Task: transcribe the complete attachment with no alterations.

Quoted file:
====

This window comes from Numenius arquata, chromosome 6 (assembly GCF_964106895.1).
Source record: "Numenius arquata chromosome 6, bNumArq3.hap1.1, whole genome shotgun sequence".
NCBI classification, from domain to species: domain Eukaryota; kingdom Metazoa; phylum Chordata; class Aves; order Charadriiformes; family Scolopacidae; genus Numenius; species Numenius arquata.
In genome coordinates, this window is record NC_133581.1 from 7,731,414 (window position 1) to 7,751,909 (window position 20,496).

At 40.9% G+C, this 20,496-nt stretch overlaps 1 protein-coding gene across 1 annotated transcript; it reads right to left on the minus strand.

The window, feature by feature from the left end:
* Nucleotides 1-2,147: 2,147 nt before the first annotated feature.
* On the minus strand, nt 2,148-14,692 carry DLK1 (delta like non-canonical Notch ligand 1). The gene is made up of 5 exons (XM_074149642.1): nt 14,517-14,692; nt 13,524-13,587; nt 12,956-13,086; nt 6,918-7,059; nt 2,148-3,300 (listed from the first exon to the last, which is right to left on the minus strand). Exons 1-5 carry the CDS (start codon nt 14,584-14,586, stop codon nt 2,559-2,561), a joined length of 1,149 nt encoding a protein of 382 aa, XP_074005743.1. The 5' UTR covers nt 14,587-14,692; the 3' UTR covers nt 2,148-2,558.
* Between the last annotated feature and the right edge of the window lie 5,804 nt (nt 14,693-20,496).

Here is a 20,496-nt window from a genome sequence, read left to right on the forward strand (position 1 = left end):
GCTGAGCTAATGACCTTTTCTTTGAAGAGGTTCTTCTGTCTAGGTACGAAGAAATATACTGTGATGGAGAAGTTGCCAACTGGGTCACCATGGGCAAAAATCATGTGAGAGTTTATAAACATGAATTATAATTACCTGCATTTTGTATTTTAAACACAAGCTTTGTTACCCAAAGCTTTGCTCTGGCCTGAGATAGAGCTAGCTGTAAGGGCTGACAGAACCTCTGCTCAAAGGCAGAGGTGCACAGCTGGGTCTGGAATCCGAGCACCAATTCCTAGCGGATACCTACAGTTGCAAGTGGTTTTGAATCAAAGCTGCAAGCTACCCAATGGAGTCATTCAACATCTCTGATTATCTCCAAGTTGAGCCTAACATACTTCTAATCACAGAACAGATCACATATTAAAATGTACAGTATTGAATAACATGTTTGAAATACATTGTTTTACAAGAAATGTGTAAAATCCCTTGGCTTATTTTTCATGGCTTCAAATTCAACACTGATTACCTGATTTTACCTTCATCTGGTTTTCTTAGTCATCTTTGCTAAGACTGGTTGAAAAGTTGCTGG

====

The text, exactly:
This window comes from Numenius arquata, chromosome 6 (assembly GCF_964106895.1).
Source record: "Numenius arquata chromosome 6, bNumArq3.hap1.1, whole genome shotgun sequence".
NCBI classification, from domain to species: domain Eukaryota; kingdom Metazoa; phylum Chordata; class Aves; order Charadriiformes; family Scolopacidae; genus Numenius; species Numenius arquata.
In genome coordinates, this window is record NC_133581.1 from 7,731,414 (window position 1) to 7,751,909 (window position 20,496).

At 40.9% G+C, this 20,496-nt stretch overlaps 1 protein-coding gene across 1 annotated transcript; it reads right to left on the minus strand.

The window, feature by feature from the left end:
* Nucleotides 1-2,147: 2,147 nt before the first annotated feature.
* On the minus strand, nt 2,148-14,692 carry DLK1 (delta like non-canonical Notch ligand 1). The gene is made up of 5 exons (XM_074149642.1): nt 14,517-14,692; nt 13,524-13,587; nt 12,956-13,086; nt 6,918-7,059; nt 2,148-3,300 (listed from the first exon to the last, which is right to left on the minus strand). Exons 1-5 carry the CDS (start codon nt 14,584-14,586, stop codon nt 2,559-2,561), a joined length of 1,149 nt encoding a protein of 382 aa, XP_074005743.1. The 5' UTR covers nt 14,587-14,692; the 3' UTR covers nt 2,148-2,558.
* Between the last annotated feature and the right edge of the window lie 5,804 nt (nt 14,693-20,496).

Here is a 20,496-nt window from a genome sequence, read left to right on the forward strand (position 1 = left end):
GCTGAGCTAATGACCTTTTCTTTGAAGAGGTTCTTCTGTCTAGGTACGAAGAAATATACTGTGATGGAGAAGTTGCCAACTGGGTCACCATGGGCAAAAATCATGTGAGAGTTTATAAACATGAATTATAATTACCTGCATTTTGTATTTTAAACACAAGCTTTGTTACCCAAAGCTTTGCTCTGGCCTGAGATAGAGCTAGCTGTAAGGGCTGACAGAACCTCTGCTCAAAGGCAGAGGTGCACAGCTGGGTCTGGAATCCGAGCACCAATTCCTAGCGGATACCTACAGTTGCAAGTGGTTTTGAATCAAAGCTGCAAGCTACCCAATGGAGTCATTCAACATCTCTGATTATCTCCAAGTTGAGCCTAACATACTTCTAATCACAGAACAGATCACATATTAAAATGTACAGTATTGAATAACATGTTTGAAATACATTGTTTTACAAGAAATGTGTAAAATCCCTTGGCTTATTTTTCATGGCTTCAAATTCAACACTGATTACCTGATTTTACCTTCATCTGGTTTTCTTAGTCATCTTTGCTAAGACTGGTTGAAAAGTTGCTGG